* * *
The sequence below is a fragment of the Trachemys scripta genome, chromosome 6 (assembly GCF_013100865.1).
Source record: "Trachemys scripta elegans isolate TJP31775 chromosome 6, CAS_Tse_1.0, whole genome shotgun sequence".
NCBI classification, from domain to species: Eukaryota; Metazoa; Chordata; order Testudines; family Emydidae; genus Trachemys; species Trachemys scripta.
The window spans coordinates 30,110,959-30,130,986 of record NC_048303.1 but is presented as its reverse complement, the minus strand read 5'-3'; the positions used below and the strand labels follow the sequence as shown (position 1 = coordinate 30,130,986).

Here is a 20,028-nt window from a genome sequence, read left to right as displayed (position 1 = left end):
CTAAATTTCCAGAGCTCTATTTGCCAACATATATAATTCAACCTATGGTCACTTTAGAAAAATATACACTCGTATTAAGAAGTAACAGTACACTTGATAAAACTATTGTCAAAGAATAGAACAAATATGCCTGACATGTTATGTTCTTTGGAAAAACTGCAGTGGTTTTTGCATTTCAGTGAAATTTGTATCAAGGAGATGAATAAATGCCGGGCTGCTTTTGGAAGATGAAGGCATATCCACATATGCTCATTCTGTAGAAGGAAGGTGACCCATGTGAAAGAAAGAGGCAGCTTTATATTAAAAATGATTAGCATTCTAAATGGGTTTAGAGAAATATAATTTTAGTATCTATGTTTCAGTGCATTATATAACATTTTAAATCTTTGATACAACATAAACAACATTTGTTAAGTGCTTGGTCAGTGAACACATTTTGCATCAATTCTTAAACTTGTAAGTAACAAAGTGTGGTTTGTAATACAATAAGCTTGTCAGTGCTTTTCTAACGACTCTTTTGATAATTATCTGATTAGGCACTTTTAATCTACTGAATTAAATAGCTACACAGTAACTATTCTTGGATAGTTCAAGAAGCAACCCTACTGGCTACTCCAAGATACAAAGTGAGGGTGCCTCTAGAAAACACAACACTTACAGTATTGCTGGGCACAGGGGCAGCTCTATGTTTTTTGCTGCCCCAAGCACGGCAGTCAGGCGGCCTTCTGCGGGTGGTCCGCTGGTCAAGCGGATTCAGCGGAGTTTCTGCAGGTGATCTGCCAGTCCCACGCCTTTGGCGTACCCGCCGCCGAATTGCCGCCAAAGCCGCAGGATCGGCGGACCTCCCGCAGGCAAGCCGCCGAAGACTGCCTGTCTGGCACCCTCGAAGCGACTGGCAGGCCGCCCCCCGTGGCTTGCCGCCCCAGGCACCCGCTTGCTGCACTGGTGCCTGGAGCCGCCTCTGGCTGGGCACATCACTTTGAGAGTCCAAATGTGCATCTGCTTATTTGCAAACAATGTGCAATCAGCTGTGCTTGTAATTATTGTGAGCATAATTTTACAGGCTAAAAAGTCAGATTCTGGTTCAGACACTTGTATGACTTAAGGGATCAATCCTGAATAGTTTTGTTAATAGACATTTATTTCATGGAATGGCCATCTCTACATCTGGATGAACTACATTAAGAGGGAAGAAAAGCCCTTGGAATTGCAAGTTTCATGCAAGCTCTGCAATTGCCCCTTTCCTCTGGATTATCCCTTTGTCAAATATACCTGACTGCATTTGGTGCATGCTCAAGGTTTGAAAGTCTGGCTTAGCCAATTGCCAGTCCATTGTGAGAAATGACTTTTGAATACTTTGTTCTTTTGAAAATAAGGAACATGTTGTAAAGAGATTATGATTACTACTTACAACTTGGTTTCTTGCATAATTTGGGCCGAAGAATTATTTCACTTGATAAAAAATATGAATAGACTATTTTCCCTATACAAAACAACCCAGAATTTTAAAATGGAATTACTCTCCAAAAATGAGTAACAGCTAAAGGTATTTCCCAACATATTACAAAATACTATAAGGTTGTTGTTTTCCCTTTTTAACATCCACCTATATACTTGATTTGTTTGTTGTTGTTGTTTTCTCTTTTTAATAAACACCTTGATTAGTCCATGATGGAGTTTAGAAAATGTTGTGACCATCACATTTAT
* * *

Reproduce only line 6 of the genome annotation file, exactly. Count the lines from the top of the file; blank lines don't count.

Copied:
CTAAATTTCCAGAGCTCTATTTGCCAACATATATAATTCAACCTATGGTCACTTTAGAAAAATATACACTCGTATTAAGAAGTAACAGTACACTTGATAAAACTATTGTCAAAGAATAGAACAAATATGCCTGACATGTTATGTTCTTTGGAAAAACTGCAGTGGTTTTTGCATTTCAGTGAAATTTGTATCAAGGAGATGAATAAATGCCGGGCTGCTTTTGGAAGATGAAGGCATATCCACATATGCTCATTCTGTAGAAGGAAGGTGACCCATGTGAAAGAAAGAGGCAGCTTTATATTAAAAATGATTAGCATTCTAAATGGGTTTAGAGAAATATAATTTTAGTATCTATGTTTCAGTGCATTATATAACATTTTAAATCTTTGATACAACATAAACAACATTTGTTAAGTGCTTGGTCAGTGAACACATTTTGCATCAATTCTTAAACTTGTAAGTAACAAAGTGTGGTTTGTAATACAATAAGCTTGTCAGTGCTTTTCTAACGACTCTTTTGATAATTATCTGATTAGGCACTTTTAATCTACTGAATTAAATAGCTACACAGTAACTATTCTTGGATAGTTCAAGAAGCAACCCTACTGGCTACTCCAAGATACAAAGTGAGGGTGCCTCTAGAAAACACAACACTTACAGTATTGCTGGGCACAGGGGCAGCTCTATGTTTTTTGCTGCCCCAAGCACGGCAGTCAGGCGGCCTTCTGCGGGTGGTCCGCTGGTCAAGCGGATTCAGCGGAGTTTCTGCAGGTGATCTGCCAGTCCCACGCCTTTGGCGTACCCGCCGCCGAATTGCCGCCAAAGCCGCAGGATCGGCGGACCTCCCGCAGGCAAGCCGCCGAAGACTGCCTGTCTGGCACCCTCGAAGCGACTGGCAGGCCGCCCCCCGTGGCTTGCCGCCCCAGGCACCCGCTTGCTGCACTGGTGCCTGGAGCCGCCTCTGGCTGGGCACATCACTTTGAGAGTCCAAATGTGCATCTGCTTATTTGCAAACAATGTGCAATCAGCTGTGCTTGTAATTATTGTGAGCATAATTTTACAGGCTAAAAAGTCAGATTCTGGTTCAGACACTTGTATGACTTAAGGGATCAATCCTGAATAGTTTTGTTAATAGACATTTATTTCATGGAATGGCCATCTCTACATCTGGATGAACTACATTAAGAGGGAAGAAAAGCCCTTGGAATTGCAAGTTTCATGCAAGCTCTGCAATTGCCCCTTTCCTCTGGATTATCCCTTTGTCAAATATACCTGACTGCATTTGGTGCATGCTCAAGGTTTGAAAGTCTGGCTTAGCCAATTGCCAGTCCATTGTGAGAAATGACTTTTGAATACTTTGTTCTTTTGAAAATAAGGAACATGTTGTAAAGAGATTATGATTACTACTTACAACTTGGTTTCTTGCATAATTTGGGCCGAAGAATTATTTCACTTGATAAAAAATATGAATAGACTATTTTCCCTATACAAAACAACCCAGAATTTTAAAATGGAATTACTCTCCAAAAATGAGTAACAGCTAAAGGTATTTCCCAACATATTACAAAATACTATAAGGTTGTTGTTTTCCCTTTTTAACATCCACCTATATACTTGATTTGTTTGTTGTTGTTGTTTTCTCTTTTTAATAAACACCTTGATTAGTCCATGATGGAGTTTAGAAAATGTTGTGACCATCACATTTAT